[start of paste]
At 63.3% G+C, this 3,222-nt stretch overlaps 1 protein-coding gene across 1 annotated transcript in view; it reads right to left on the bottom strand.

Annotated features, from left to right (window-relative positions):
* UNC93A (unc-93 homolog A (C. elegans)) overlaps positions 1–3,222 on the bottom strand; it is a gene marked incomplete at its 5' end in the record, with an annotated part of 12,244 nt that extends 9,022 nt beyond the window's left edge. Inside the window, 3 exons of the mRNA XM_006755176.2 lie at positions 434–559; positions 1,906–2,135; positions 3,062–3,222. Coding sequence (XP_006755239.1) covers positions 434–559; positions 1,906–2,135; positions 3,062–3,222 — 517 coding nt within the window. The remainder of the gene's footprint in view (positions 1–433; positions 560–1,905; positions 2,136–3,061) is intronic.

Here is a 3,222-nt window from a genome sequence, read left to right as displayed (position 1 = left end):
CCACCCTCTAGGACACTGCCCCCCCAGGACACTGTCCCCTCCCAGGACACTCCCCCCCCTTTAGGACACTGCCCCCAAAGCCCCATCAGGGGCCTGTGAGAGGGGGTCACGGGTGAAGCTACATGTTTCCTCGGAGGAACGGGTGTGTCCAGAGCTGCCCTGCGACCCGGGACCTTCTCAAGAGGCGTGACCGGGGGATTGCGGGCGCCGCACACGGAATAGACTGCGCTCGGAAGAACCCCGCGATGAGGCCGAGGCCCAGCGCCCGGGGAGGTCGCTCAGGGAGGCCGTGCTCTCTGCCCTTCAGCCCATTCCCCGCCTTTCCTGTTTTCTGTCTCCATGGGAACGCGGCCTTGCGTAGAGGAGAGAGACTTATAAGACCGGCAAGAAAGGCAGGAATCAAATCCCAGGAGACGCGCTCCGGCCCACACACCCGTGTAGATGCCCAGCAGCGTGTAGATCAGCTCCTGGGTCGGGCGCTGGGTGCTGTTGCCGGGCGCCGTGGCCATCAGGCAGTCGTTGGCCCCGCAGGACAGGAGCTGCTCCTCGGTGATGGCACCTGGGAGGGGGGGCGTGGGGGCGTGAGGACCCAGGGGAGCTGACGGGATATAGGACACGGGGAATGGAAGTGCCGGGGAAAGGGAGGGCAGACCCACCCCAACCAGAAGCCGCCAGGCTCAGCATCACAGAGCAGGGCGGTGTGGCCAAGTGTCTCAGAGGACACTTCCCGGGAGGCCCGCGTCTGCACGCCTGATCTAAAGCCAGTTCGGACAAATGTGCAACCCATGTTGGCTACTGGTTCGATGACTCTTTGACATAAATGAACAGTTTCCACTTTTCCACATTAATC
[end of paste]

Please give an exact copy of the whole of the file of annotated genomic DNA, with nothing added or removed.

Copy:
At 63.3% G+C, this 3,222-nt stretch overlaps 1 protein-coding gene across 1 annotated transcript in view; it reads right to left on the bottom strand.

Annotated features, from left to right (window-relative positions):
* UNC93A (unc-93 homolog A (C. elegans)) overlaps positions 1–3,222 on the bottom strand; it is a gene marked incomplete at its 5' end in the record, with an annotated part of 12,244 nt that extends 9,022 nt beyond the window's left edge. Inside the window, 3 exons of the mRNA XM_006755176.2 lie at positions 434–559; positions 1,906–2,135; positions 3,062–3,222. Coding sequence (XP_006755239.1) covers positions 434–559; positions 1,906–2,135; positions 3,062–3,222 — 517 coding nt within the window. The remainder of the gene's footprint in view (positions 1–433; positions 560–1,905; positions 2,136–3,061) is intronic.

Here is a 3,222-nt window from a genome sequence, read left to right as displayed (position 1 = left end):
CCACCCTCTAGGACACTGCCCCCCCAGGACACTGTCCCCTCCCAGGACACTCCCCCCCCTTTAGGACACTGCCCCCAAAGCCCCATCAGGGGCCTGTGAGAGGGGGTCACGGGTGAAGCTACATGTTTCCTCGGAGGAACGGGTGTGTCCAGAGCTGCCCTGCGACCCGGGACCTTCTCAAGAGGCGTGACCGGGGGATTGCGGGCGCCGCACACGGAATAGACTGCGCTCGGAAGAACCCCGCGATGAGGCCGAGGCCCAGCGCCCGGGGAGGTCGCTCAGGGAGGCCGTGCTCTCTGCCCTTCAGCCCATTCCCCGCCTTTCCTGTTTTCTGTCTCCATGGGAACGCGGCCTTGCGTAGAGGAGAGAGACTTATAAGACCGGCAAGAAAGGCAGGAATCAAATCCCAGGAGACGCGCTCCGGCCCACACACCCGTGTAGATGCCCAGCAGCGTGTAGATCAGCTCCTGGGTCGGGCGCTGGGTGCTGTTGCCGGGCGCCGTGGCCATCAGGCAGTCGTTGGCCCCGCAGGACAGGAGCTGCTCCTCGGTGATGGCACCTGGGAGGGGGGGCGTGGGGGCGTGAGGACCCAGGGGAGCTGACGGGATATAGGACACGGGGAATGGAAGTGCCGGGGAAAGGGAGGGCAGACCCACCCCAACCAGAAGCCGCCAGGCTCAGCATCACAGAGCAGGGCGGTGTGGCCAAGTGTCTCAGAGGACACTTCCCGGGAGGCCCGCGTCTGCACGCCTGATCTAAAGCCAGTTCGGACAAATGTGCAACCCATGTTGGCTACTGGTTCGATGACTCTTTGACATAAATGAACAGTTTCCACTTTTCCACATTAATC